12. airtekh says:

    Up until a while ago Arma 3 wasn’t even on my radar, but ever since I bought Arma 2:CO and joined ARPS’s Tactical Tuesday sessions, I’ve become quite excited about it. I’ll probably have to build a whole new computer to run it though.

    It’s odd that I initally bought Arma 2 to play Day Z, but I’ve ended up playing way more of the base game instead.

    • Dominic White says:

      Day Z is still very early in production. It’s likely going to become an official addon/module for Arma 3, which seems to have a far more robust engine. Everyone wins.

  13. Kong says:

    I love/hate the game from Flashpoint to ARMA 2. Last month I thrashed my keyboard again. Do not go prone in grass, burn it. The enemy can see me. It sees me, can I see it? Everyone a sniper except me. ARMA 3? The horror, can hardly wait.

  14. Corrupt_Tiki says:

    Dear BIS guys reading this.

    Don’t listen to the haters. I love ArmA 2. IT IS THE GREATEST THING IN GAMING. I love the clunky menus, the shit your pants moments of hilarity that ensue after a glorious bug.
    I love everything.

    If you just make it as good as ArmA 2, I will sleep with you.

  15. Ciber says:

    Great graphics? The vehicle in the first screenshot has no shadow.

    • Corrupt_Tiki says:

      When they turned the shadows on, the CPU started going backwards.

  16. Jupiah says:

    Something I’ve been wondering for a bit now. I’ve never played any Arma games before, but everything I here about them says they are all about REALISM, REALISM, REALISM. If that’s the case, then why does the game have an optional third person camera view? Having a viewpoint 5 meters behind your actual head that lets you see around corners and cover without having to expose yourself isn’t very realistic.

    • Unaco says:

      The games aren’t about REALISM, REALISM, REALISM, really. More about immersion. A 3rd person view is a decent compromise for things like proprioception, kinesthesia, very fine muscle control etc. that can’t really be simulated.

      • Jupiah says:

        That is a good point. Unless you’ve got an expensive eyefinity setup with a ridiculously wide screen resolution first person view also can’t simulate peripheral vision at all, while third person can but at the cost of letting you see things outside of your direct line of sight.

        Actually, I wonder how difficult something like that would be to implement? Third person view but blur out anything that is outside of your character’s direct line of sight, I mean. I would probably look kind of weird, especially when you’re crouched behind a chest high wall, but it would be a great compromise between the two standard points of view.

        • Stromko says:

          Ugh, please no. The only reason I play ARMA II in third person is that it shuts off the motion blur and weird periphereal vision effects that kill my immersion (and ability to play without being sick) more than 3rd person POV.

          Turning off all the post-processing turns off the blurriness, I believe, but then the game looks quite ugly.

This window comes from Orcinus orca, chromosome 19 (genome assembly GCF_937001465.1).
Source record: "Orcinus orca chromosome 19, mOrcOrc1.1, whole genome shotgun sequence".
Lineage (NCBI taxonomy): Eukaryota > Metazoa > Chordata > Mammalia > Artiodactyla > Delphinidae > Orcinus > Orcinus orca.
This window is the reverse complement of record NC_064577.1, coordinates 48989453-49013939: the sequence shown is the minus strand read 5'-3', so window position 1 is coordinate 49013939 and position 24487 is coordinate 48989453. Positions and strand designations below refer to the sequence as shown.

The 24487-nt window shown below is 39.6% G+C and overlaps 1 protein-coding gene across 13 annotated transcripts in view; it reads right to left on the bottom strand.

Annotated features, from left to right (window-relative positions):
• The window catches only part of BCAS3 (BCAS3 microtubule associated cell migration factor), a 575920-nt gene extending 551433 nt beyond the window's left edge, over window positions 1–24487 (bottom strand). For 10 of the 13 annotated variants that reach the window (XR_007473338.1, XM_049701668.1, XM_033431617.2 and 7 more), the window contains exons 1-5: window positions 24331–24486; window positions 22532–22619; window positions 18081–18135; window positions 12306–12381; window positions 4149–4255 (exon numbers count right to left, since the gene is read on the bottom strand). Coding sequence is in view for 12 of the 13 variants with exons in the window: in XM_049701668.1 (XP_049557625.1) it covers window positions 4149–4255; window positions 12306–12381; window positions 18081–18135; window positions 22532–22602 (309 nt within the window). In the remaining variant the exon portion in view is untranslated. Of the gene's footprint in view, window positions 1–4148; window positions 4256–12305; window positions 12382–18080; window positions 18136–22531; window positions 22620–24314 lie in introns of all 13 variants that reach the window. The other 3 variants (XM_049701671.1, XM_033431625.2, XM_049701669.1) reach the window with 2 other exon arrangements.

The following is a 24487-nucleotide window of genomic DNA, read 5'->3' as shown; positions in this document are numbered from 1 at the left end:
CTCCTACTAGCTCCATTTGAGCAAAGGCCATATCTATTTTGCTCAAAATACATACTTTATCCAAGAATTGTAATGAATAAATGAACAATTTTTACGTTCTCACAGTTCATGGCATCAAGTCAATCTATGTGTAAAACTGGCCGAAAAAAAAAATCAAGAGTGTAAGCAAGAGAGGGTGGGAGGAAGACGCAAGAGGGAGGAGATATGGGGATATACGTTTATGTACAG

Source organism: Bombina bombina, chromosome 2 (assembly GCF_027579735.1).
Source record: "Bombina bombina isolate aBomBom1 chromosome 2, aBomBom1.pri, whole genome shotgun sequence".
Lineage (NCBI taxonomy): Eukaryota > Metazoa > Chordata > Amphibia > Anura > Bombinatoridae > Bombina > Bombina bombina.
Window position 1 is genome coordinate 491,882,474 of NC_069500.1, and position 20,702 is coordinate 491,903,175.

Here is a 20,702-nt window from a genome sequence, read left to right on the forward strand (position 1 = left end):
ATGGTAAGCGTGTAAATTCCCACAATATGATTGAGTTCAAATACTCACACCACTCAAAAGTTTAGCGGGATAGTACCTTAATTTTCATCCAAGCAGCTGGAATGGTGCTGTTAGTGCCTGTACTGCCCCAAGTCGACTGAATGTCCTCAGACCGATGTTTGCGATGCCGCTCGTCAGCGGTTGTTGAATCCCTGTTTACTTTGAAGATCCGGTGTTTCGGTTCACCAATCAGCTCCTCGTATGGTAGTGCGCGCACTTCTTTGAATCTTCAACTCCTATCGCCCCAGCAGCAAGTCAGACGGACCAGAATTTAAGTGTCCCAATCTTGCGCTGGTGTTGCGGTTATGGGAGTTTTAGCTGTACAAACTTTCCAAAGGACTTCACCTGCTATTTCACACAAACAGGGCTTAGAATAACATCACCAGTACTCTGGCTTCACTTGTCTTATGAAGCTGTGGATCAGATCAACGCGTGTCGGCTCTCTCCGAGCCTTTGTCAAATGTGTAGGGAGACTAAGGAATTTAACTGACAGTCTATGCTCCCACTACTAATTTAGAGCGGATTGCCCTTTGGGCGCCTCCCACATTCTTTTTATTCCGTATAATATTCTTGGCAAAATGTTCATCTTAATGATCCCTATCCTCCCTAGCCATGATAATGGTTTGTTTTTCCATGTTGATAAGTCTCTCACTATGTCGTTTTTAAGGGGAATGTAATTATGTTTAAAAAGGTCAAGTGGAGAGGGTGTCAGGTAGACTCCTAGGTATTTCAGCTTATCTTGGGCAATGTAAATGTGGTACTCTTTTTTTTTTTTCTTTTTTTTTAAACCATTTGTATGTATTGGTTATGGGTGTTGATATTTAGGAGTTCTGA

• dsi1 says:

            Sounds like you need to turn off blur (that’s all post processing does) and turn up the difficulty level.

          • Latterman says:

            google “@okt_noblur”; the addon disables motion blur while keeping post proce. intact

    • Shooop says:

      They understand there’s limits to how much realism you can put into a computer game before you need a virtual reality headset and a series of treadmills.

    • Wisq says:

      They’ve always had third person camera as a toggleable difficulty setting. It’s mainly useful for vehicles — the interior view is a lot more limiting since you can’t easily turn around in most cases.

      By default, there’s two difficulty levels, “cadet” and “veteran”, and third person camera is disabled in veteran mode. So are a lot of other things: vehicles and people are realistically fragile, you don’t have crosshairs (need to use the iron sights or just guess), you don’t have a pointer on the map (need to orienteer on your own), etc. You can individually adjust all of these.

      In multiplayer, the server admin defines what each difficulty level entails, and choosing the level is done (server-wide) at map selection time.

      Most of these come down to “how hardcore do you want to sim today?” Or essentially, adjusting the learning curve to your own tastes, rather than throwing everyone (and thus, their chances of financial success) into the deep end.

      • Jupiah says:

        Ah, so it’s only allowed at the lower difficulty settings. That’s really clever actually. For most games difficulty only changes the damage you deal and take to/from enemies, and maybe how much ammo/enemies you encounter. Making higher difficulties increase simulation, remove unrealistic HUD elements and increase learning curve, that I’ve never seen before.

        I kind of want to buy the game now. Hopefully Steam will discount it in their summer sale.

        • Shooop says:

          The Combined Operations pack which includes the expansion Operation Arrowhead is only $30 right now. For the sheer amount of game you get, that’s a great price.

          If you look around I’m sure you can find it for less too.

          • sparks50 says:

            Steam and non steam version of CO is available for $25 at

  17. Shooop says:

    Looking absolutely amazing as usual, but how’s it playing?

  18. Skabooga says:

    Finally, I’ll be able to recreate the underwater battle scene from Thunderball!

  19. smeaa mario says:

    Mind blown…

  20. RegisteredUser says:

    Sure, sure, but….what about the walking dead!!!!!!